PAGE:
ASCF Report | 3.3.14
By Alan W. Dowd

Give Vladimir Putin his due: the Russian strongman has an almost-animal instinct for sensing weakness and a preternatural sense of timing. He is putting both on display as he consolidates Russia’s historic hold on Ukraine’s Crimean peninsula, sets in motion Ukraine’s partition and presents the West with a choice between trying to reverse a fait accompli or acquiescing to a naked act of aggression.

Putin is to blame for this mess. He is the neighborhood thug. However, President Barack Obama’s signals have done nothing to dissuade or deter. What Churchill said of his Russian counterparts remains true of Putin and his puppets, “There is nothing they admire so much as strength, and there is nothing for which they have less respect than for weakness.”

Regrettably, Washington has signaled weakness repeatedly in recent years.

First, there was Obama’s “Russian reset.” The implication of the “reset” was twofold: the Bush administration’s approach to Moscow was somehow to blame for frosty U.S.-Russia relations, and Putin was eager to be Washington’s partner. Importantly, the “reset” ignored the fact that Russia had invaded NATO-aspirant Georgia in the closing months of the Bush administration.

A second signal was Obama’s unilateral decision to reverse NATO’s planto deploy permanent missile-defense interceptors in Poland and missile-defense radars in the Czech Republic. Obama’s reversal pleased the Russians, but it humiliated the Poles and Czechs. A Polish defense official called the decision “catastrophic.” The Czech Republic rejected Washington’s plans for a watered-down, mobile system as “a consolation prize.” 

A third signal was Obama’s mishandling of the crisis in Syria. By drawing a “red line” at chemical weapons, Obama staked his—and America’s—credibility on punishing Assad for any use of WMDs. But he didn’t follow through on his threat. To make matters worse, he sought a way out of his conundrum by accepting Putin’s promise to cajole Assad into handing over his chemical weapons. We now know Assad is not making good on his promises to disarm—and Putin is doing nothing about it.

A fourth signal was the nearly-trillion dollars in cuts Obama forced on the Pentagon. It’s axiomatic that deterrent strength depends on, well, strength. Putin knows that if the U.S. military has fewer resources, then America has slower reflexes, a shorter reach and a smaller global role. Doubtless, Putin saw the withdrawal last year of every remaining U.S. tank from Europe (a decision that was reversed last month) as proof of America’s waning will.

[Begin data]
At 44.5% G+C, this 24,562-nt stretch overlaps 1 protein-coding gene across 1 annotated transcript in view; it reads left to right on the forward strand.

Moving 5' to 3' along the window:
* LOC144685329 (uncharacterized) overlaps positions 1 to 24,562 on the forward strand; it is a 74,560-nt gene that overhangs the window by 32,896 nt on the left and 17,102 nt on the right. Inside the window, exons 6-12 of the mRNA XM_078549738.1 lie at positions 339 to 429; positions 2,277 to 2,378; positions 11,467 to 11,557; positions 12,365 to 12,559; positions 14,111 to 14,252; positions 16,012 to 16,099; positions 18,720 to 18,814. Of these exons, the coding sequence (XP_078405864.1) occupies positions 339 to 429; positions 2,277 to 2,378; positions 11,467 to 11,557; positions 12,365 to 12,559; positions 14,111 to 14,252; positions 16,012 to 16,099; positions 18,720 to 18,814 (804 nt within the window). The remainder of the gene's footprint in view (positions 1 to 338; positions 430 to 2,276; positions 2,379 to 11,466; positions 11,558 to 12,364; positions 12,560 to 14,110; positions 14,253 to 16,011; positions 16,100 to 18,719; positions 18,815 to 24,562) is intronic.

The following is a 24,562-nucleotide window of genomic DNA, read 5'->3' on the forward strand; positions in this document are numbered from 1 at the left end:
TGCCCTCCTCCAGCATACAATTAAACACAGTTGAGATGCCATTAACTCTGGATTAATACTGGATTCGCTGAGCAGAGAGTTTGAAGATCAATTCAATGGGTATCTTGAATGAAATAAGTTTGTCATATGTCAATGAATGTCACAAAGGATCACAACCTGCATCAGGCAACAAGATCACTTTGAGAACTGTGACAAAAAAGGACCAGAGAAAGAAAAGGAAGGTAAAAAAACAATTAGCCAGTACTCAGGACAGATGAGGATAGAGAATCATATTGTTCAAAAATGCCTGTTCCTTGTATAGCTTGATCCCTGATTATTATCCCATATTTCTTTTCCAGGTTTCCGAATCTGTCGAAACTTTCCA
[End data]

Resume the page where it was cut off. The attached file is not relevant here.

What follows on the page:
A fifth signal is Washington’s language. Obama famously promised “flexibility” to Putin’s predecessor/successor Dmitry Medvedev. Obama has seldom, if ever, used the bully pulpit to criticize Putin’s policies. And just last week, he declared that “any violation of Ukraine’s sovereignty and territorial integrity would be deeply destabilizing, which is not in the interest of Ukraine, Russia or Europe.” There was no mention of U.S. interests in Ukraine. Putin got the message.

Contrast this with President Ronald Reagan’s response to the Soviet attack on Korean Air Lines flight 007. Reagan made it clear that Moscow’s act of aggression was “against ourselves…the Republic of Korea…the whole world and the moral precepts which guide human relations.” He said there was “absolutely no justification, either legal or moral” for the attack. He cut through the doubletalk spewed by Moscow’s diplomats, bluntly declaring, “They have spun a confused tale.” He used the attack as a chance to remind America and Europe about the true nature of the regime in Moscow, declassifying and sharing intercepted audio recordings of Soviet communications before, during and after the shoot-down. And he concluded there could be no business as usual: plans for a summit were shelved, restrictions were placed on Soviet civilian air traffic, bilateral agreements were suspended.

No, Reagan didn’t mobilize the 82nd Airborne in September 1983. And nor should Obama today. But Reagan knew there were many elements of American power that can be mobilized in response to aggression. That remains true today. Before we explore those options, it’s important to note that they will be complicated by several factors:

  • First, Russia has a historic connection with the Crimea. Russia has maintained a naval base there dating to the 1700s. Russia’s Black Sea Fleet has a lease through 2042. The Russian military had several air and naval bases, surface and submarine assets, and a few thousand troops in the Crimea before the crisis (and many thousand more now). About 17 percent of Ukraine—and almost 60 percent of the Crimea—is ethnic Russian.
  • Second, Russia owns the real estate now—and has demonstrated its capacity and willingness to hold it. The only thing worse than Russia seizing part of Ukraine and menacing its democratically elected government is Russia taking half of Ukraine and overthrowing its democratically elected government. It will be interesting to see if the people of Ukraine consider Ukraine a sovereign country with Russian and Ukrainian elements, or an artificial construct of Russian and Ukrainian statelets. We know what Putin thinks.
  • Third, Russia supplies oil and gas to Ukraine.
  • Fourth, Russia is a nuclear power with global interests and the capability to defend those interests—and challenge America’s. Indeed, Russia has invaded and dismembered a sovereign Georgia, waged cyber-war against Estonia, used energy supplies as a weapon against Central Europe, provided diplomatic and military cover for Assad, unilaterally claimed a vast swath of the Arctic, violated the INF Treaty, harbored fugitive spy Edward Snowden and conducted a series of increasingly provocative war games on NATO’s borders. Flush with petro-dollars, Putin is increasing military spending—a 65-percent increase in the past three years—and plans to deploy 2,300 new tanks, 600 new warplanes, 400 new ICBMs and 50 new warships in the next decade.

In short, Russia is ruled by an autocrat who understands only the language of power. That reality leads us to some concrete actions that Washington can take to re-reset U.S.-Russia relations.Putin must know the consequences will be real and lasting.

Use the Bully Pulpit